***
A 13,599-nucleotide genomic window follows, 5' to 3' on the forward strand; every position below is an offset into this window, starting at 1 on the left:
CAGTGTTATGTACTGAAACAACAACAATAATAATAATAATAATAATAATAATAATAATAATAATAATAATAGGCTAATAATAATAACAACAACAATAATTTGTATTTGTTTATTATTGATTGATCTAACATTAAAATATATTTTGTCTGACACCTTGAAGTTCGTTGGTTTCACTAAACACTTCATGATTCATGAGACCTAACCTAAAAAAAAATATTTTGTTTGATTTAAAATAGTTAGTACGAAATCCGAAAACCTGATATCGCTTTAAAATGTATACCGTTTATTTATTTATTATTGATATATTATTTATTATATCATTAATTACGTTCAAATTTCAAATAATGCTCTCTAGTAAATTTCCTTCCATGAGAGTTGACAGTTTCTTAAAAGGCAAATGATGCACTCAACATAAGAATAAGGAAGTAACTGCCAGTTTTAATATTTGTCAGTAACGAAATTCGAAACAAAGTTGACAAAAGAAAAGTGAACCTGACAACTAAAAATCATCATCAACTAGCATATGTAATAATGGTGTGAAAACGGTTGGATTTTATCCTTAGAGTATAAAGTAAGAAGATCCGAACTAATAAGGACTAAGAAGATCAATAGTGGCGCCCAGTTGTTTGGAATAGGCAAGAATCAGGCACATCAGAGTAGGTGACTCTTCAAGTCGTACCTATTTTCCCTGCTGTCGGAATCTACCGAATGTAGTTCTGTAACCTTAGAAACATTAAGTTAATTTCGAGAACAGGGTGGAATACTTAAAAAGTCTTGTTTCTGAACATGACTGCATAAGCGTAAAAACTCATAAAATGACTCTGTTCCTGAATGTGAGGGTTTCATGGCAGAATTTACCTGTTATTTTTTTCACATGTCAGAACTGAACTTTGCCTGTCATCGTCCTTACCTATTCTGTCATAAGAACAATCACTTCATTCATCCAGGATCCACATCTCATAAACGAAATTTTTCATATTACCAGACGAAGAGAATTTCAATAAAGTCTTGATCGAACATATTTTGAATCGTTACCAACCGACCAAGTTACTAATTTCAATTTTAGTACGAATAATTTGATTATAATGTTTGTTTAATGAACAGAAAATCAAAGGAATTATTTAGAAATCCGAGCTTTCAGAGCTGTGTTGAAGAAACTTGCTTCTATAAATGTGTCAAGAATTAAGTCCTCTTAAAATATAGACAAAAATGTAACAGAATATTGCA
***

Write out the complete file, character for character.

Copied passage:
A 13,599-nucleotide genomic window follows, 5' to 3' on the forward strand; every position below is an offset into this window, starting at 1 on the left:
CAGTGTTATGTACTGAAACAACAACAATAATAATAATAATAATAATAATAATAATAATAATAATAATAATAGGCTAATAATAATAACAACAACAATAATTTGTATTTGTTTATTATTGATTGATCTAACATTAAAATATATTTTGTCTGACACCTTGAAGTTCGTTGGTTTCACTAAACACTTCATGATTCATGAGACCTAACCTAAAAAAAAATATTTTGTTTGATTTAAAATAGTTAGTACGAAATCCGAAAACCTGATATCGCTTTAAAATGTATACCGTTTATTTATTTATTATTGATATATTATTTATTATATCATTAATTACGTTCAAATTTCAAATAATGCTCTCTAGTAAATTTCCTTCCATGAGAGTTGACAGTTTCTTAAAAGGCAAATGATGCACTCAACATAAGAATAAGGAAGTAACTGCCAGTTTTAATATTTGTCAGTAACGAAATTCGAAACAAAGTTGACAAAAGAAAAGTGAACCTGACAACTAAAAATCATCATCAACTAGCATATGTAATAATGGTGTGAAAACGGTTGGATTTTATCCTTAGAGTATAAAGTAAGAAGATCCGAACTAATAAGGACTAAGAAGATCAATAGTGGCGCCCAGTTGTTTGGAATAGGCAAGAATCAGGCACATCAGAGTAGGTGACTCTTCAAGTCGTACCTATTTTCCCTGCTGTCGGAATCTACCGAATGTAGTTCTGTAACCTTAGAAACATTAAGTTAATTTCGAGAACAGGGTGGAATACTTAAAAAGTCTTGTTTCTGAACATGACTGCATAAGCGTAAAAACTCATAAAATGACTCTGTTCCTGAATGTGAGGGTTTCATGGCAGAATTTACCTGTTATTTTTTTCACATGTCAGAACTGAACTTTGCCTGTCATCGTCCTTACCTATTCTGTCATAAGAACAATCACTTCATTCATCCAGGATCCACATCTCATAAACGAAATTTTTCATATTACCAGACGAAGAGAATTTCAATAAAGTCTTGATCGAACATATTTTGAATCGTTACCAACCGACCAAGTTACTAATTTCAATTTTAGTACGAATAATTTGATTATAATGTTTGTTTAATGAACAGAAAATCAAAGGAATTATTTAGAAATCCGAGCTTTCAGAGCTGTGTTGAAGAAACTTGCTTCTATAAATGTGTCAAGAATTAAGTCCTCTTAAAATATAGACAAAAATGTAACAGAATATTGCA